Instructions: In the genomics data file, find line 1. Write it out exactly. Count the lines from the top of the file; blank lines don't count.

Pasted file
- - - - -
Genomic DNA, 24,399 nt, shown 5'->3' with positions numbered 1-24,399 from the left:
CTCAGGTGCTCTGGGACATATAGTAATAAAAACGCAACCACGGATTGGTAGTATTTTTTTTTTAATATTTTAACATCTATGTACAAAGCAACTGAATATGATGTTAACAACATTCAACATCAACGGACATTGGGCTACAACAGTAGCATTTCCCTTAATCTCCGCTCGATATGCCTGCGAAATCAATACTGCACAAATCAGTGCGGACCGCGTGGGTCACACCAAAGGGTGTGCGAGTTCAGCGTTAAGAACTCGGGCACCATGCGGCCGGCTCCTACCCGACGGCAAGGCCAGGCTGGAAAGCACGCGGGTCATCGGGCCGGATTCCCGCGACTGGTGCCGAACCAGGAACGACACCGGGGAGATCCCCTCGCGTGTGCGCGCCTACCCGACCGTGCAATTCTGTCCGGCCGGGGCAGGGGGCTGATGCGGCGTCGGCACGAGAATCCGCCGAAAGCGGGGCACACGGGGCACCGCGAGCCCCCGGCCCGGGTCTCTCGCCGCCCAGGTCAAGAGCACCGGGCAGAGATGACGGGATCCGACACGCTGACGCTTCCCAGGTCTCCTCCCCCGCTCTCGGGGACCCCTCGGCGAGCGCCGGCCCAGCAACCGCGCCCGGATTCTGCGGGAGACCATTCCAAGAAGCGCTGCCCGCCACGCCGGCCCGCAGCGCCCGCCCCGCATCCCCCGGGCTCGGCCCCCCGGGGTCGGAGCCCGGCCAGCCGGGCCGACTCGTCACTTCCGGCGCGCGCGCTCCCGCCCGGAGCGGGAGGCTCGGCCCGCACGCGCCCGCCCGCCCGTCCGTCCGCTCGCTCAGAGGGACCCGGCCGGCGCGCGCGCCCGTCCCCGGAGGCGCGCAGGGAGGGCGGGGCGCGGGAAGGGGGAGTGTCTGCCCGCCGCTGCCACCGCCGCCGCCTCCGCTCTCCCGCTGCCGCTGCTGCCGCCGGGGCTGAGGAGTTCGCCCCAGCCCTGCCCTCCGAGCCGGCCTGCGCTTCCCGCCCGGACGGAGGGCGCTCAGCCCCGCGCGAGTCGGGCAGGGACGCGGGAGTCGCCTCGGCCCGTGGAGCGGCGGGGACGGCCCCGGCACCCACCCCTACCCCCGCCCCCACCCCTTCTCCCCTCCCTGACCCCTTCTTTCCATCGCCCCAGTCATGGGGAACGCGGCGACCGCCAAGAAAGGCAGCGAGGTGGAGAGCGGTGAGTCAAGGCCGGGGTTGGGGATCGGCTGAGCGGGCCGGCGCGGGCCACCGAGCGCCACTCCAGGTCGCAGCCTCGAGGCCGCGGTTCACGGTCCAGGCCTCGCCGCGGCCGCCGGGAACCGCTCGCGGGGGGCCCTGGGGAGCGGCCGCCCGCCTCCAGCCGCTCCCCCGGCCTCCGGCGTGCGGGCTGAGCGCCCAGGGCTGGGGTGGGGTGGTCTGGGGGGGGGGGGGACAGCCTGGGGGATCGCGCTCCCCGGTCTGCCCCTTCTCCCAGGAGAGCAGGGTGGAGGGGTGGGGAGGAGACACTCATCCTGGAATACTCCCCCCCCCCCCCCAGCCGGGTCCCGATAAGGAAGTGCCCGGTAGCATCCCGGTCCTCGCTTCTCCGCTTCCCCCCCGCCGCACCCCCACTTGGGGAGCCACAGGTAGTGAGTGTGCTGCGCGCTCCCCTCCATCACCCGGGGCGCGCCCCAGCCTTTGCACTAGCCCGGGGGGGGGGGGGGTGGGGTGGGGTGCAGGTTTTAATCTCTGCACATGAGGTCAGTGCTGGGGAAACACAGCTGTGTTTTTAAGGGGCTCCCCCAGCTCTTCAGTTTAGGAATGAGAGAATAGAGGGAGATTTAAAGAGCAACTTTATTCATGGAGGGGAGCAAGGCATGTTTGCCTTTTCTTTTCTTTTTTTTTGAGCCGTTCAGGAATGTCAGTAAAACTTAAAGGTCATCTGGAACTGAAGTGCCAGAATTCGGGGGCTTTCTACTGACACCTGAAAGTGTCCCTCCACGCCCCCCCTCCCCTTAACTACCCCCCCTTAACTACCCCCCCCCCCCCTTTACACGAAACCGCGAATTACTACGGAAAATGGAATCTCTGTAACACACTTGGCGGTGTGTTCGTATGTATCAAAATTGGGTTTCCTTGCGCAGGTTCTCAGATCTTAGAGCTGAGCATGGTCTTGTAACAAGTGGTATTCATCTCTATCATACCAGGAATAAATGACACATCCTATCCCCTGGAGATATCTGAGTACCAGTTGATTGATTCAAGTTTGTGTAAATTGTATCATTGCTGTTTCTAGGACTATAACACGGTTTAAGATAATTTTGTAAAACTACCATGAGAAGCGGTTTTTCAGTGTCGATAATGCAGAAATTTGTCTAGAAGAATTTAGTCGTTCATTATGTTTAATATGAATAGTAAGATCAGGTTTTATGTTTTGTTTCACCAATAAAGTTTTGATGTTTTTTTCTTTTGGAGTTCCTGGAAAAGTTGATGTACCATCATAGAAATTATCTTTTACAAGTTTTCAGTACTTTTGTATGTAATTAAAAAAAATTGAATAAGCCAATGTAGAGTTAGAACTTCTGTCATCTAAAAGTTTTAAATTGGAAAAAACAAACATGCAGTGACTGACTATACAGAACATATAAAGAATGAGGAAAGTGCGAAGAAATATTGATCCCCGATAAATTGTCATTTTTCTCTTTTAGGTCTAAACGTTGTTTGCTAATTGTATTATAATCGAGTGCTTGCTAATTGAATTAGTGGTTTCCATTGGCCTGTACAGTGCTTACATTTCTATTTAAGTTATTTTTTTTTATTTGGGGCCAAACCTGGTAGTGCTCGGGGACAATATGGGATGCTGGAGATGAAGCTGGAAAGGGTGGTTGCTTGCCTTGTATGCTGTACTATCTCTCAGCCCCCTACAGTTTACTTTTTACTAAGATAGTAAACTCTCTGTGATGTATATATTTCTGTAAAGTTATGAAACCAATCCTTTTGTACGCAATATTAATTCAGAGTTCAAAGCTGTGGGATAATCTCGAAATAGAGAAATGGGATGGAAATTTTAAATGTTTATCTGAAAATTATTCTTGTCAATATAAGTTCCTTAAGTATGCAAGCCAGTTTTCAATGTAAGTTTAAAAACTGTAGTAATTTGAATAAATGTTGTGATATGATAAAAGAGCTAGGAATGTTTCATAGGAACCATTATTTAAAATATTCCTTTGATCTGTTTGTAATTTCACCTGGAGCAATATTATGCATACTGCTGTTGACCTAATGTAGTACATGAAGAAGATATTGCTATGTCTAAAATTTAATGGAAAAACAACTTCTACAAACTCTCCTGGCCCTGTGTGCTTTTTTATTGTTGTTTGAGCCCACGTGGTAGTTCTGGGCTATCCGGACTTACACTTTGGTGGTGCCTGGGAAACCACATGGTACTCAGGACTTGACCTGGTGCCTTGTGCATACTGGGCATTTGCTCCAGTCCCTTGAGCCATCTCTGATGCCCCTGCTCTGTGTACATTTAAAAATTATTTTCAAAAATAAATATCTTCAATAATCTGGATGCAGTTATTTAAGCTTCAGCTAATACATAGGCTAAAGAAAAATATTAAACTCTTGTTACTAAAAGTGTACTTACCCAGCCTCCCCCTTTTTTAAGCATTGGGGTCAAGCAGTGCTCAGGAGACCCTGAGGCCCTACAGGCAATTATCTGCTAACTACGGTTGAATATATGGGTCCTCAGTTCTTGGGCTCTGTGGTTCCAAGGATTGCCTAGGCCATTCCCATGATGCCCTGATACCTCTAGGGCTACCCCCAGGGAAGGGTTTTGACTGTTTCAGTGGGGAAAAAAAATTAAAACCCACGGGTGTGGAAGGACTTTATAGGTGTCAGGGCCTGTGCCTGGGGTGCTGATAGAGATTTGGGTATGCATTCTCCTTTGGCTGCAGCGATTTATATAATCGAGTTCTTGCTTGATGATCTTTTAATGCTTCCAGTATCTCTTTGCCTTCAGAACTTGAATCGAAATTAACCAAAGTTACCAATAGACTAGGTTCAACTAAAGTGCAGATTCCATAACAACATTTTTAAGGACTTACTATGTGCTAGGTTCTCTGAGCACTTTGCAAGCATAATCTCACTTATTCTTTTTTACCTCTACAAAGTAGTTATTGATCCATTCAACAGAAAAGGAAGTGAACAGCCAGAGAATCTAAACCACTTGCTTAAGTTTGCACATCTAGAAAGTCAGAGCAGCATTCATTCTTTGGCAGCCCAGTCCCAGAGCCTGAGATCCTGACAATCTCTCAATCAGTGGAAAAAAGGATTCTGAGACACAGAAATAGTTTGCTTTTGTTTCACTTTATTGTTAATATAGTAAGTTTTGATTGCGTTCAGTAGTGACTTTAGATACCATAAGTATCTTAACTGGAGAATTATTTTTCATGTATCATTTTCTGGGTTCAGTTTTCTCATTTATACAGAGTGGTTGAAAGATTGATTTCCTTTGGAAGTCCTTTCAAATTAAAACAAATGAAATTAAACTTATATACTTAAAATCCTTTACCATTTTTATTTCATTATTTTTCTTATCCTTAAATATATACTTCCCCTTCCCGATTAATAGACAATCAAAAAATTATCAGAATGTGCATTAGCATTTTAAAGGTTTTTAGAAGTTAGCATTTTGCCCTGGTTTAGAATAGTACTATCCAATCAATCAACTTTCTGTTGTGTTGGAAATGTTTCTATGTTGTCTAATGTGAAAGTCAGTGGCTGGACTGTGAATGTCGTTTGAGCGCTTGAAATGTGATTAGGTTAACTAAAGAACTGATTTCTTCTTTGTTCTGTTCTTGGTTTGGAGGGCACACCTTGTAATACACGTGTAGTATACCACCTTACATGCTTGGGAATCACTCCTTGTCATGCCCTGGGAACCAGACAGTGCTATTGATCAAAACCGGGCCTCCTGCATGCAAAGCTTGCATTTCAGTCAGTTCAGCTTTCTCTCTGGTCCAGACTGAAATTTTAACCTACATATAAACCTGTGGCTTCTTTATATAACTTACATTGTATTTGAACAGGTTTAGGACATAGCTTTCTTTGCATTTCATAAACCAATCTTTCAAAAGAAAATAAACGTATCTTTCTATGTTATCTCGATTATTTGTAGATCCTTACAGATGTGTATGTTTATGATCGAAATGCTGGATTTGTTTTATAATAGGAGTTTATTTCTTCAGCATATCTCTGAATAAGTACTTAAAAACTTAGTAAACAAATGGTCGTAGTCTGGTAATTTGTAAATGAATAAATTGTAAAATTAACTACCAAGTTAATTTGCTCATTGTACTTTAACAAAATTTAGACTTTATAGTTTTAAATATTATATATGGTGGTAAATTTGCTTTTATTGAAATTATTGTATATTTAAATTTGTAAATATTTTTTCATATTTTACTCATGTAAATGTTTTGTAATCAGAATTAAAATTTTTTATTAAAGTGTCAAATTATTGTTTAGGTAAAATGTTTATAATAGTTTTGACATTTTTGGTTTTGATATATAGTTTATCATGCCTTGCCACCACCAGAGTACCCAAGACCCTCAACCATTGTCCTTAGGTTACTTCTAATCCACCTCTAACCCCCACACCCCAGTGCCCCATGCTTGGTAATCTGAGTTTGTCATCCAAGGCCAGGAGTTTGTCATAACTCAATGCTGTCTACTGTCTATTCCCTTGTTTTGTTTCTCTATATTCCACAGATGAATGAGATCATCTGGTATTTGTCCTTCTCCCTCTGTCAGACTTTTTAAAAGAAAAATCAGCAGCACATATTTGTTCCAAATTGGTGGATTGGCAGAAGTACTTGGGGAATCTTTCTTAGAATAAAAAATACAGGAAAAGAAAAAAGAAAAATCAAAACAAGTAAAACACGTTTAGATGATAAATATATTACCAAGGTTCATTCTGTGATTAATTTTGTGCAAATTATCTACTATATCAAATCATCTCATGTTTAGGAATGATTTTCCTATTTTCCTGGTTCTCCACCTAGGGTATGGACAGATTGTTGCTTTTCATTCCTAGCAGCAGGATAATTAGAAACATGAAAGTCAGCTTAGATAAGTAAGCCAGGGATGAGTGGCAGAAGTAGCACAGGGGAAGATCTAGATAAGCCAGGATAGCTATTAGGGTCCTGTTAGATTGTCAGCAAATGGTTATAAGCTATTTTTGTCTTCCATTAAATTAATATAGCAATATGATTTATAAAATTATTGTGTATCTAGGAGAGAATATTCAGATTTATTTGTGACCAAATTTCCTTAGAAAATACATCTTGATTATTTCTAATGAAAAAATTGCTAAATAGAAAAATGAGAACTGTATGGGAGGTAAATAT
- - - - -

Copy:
Genomic DNA, 24,399 nt, shown 5'->3' with positions numbered 1-24,399 from the left: